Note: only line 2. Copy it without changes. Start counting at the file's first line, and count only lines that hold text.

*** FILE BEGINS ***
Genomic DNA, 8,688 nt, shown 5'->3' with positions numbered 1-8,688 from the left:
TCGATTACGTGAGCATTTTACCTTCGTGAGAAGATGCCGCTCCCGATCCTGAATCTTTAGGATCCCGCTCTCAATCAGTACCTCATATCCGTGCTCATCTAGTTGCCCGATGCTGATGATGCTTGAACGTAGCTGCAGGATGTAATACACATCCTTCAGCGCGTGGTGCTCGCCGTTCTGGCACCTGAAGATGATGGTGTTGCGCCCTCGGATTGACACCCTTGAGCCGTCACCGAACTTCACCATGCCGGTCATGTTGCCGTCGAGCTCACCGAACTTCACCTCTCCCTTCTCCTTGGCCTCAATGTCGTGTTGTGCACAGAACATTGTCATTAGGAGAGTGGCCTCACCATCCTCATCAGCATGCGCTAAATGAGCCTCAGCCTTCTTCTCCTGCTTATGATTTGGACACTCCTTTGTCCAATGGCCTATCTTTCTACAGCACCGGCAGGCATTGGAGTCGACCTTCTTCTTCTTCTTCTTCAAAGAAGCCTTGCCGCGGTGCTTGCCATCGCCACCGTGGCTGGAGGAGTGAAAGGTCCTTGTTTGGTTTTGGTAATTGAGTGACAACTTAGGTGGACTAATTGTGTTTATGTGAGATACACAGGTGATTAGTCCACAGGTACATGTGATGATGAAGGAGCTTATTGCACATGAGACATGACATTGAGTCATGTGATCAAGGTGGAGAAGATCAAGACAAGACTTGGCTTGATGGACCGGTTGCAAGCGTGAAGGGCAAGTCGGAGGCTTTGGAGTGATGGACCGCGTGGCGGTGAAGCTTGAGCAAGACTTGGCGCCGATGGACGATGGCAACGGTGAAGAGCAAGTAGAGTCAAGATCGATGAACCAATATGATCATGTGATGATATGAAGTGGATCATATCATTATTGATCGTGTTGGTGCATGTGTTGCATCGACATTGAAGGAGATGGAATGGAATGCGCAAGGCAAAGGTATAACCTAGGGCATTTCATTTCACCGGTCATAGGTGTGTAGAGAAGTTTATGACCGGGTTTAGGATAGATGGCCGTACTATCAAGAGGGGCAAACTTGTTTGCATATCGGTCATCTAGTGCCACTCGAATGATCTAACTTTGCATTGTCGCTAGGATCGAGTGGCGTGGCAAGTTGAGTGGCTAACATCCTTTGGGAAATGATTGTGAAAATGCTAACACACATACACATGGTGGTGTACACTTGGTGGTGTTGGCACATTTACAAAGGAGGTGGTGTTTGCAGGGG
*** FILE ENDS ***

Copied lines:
TCGATTACGTGAGCATTTTACCTTCGTGAGAAGATGCCGCTCCCGATCCTGAATCTTTAGGATCCCGCTCTCAATCAGTACCTCATATCCGTGCTCATCTAGTTGCCCGATGCTGATGATGCTTGAACGTAGCTGCAGGATGTAATACACATCCTTCAGCGCGTGGTGCTCGCCGTTCTGGCACCTGAAGATGATGGTGTTGCGCCCTCGGATTGACACCCTTGAGCCGTCACCGAACTTCACCATGCCGGTCATGTTGCCGTCGAGCTCACCGAACTTCACCTCTCCCTTCTCCTTGGCCTCAATGTCGTGTTGTGCACAGAACATTGTCATTAGGAGAGTGGCCTCACCATCCTCATCAGCATGCGCTAAATGAGCCTCAGCCTTCTTCTCCTGCTTATGATTTGGACACTCCTTTGTCCAATGGCCTATCTTTCTACAGCACCGGCAGGCATTGGAGTCGACCTTCTTCTTCTTCTTCTTCAAAGAAGCCTTGCCGCGGTGCTTGCCATCGCCACCGTGGCTGGAGGAGTGAAAGGTCCTTGTTTGGTTTTGGTAATTGAGTGACAACTTAGGTGGACTAATTGTGTTTATGTGAGATACACAGGTGATTAGTCCACAGGTACATGTGATGATGAAGGAGCTTATTGCACATGAGACATGACATTGAGTCATGTGATCAAGGTGGAGAAGATCAAGACAAGACTTGGCTTGATGGACCGGTTGCAAGCGTGAAGGGCAAGTCGGAGGCTTTGGAGTGATGGACCGCGTGGCGGTGAAGCTTGAGCAAGACTTGGCGCCGATGGACGATGGCAACGGTGAAGAGCAAGTAGAGTCAAGATCGATGAACCAATATGATCATGTGATGATATGAAGTGGATCATATCATTATTGATCGTGTTGGTGCATGTGTTGCATCGACATTGAAGGAGATGGAATGGAATGCGCAAGGCAAAGGTATAACCTAGGGCATTTCATTTCACCGGTCATAGGTGTGTAGAGAAGTTTATGACCGGGTTTAGGATAGATGGCCGTACTATCAAGAGGGGCAAACTTGTTTGCATATCGGTCATCTAGTGCCACTCGAATGATCTAACTTTGCATTGTCGCTAGGATCGAGTGGCGTGGCAAGTTGAGTGGCTAACATCCTTTGGGAAATGATTGTGAAAATGCTAACACACATACACATGGTGGTGTACACTTGGTGGTGTTGGCACATTTACAAAGGAGGTGGTGTTTGCAGGGG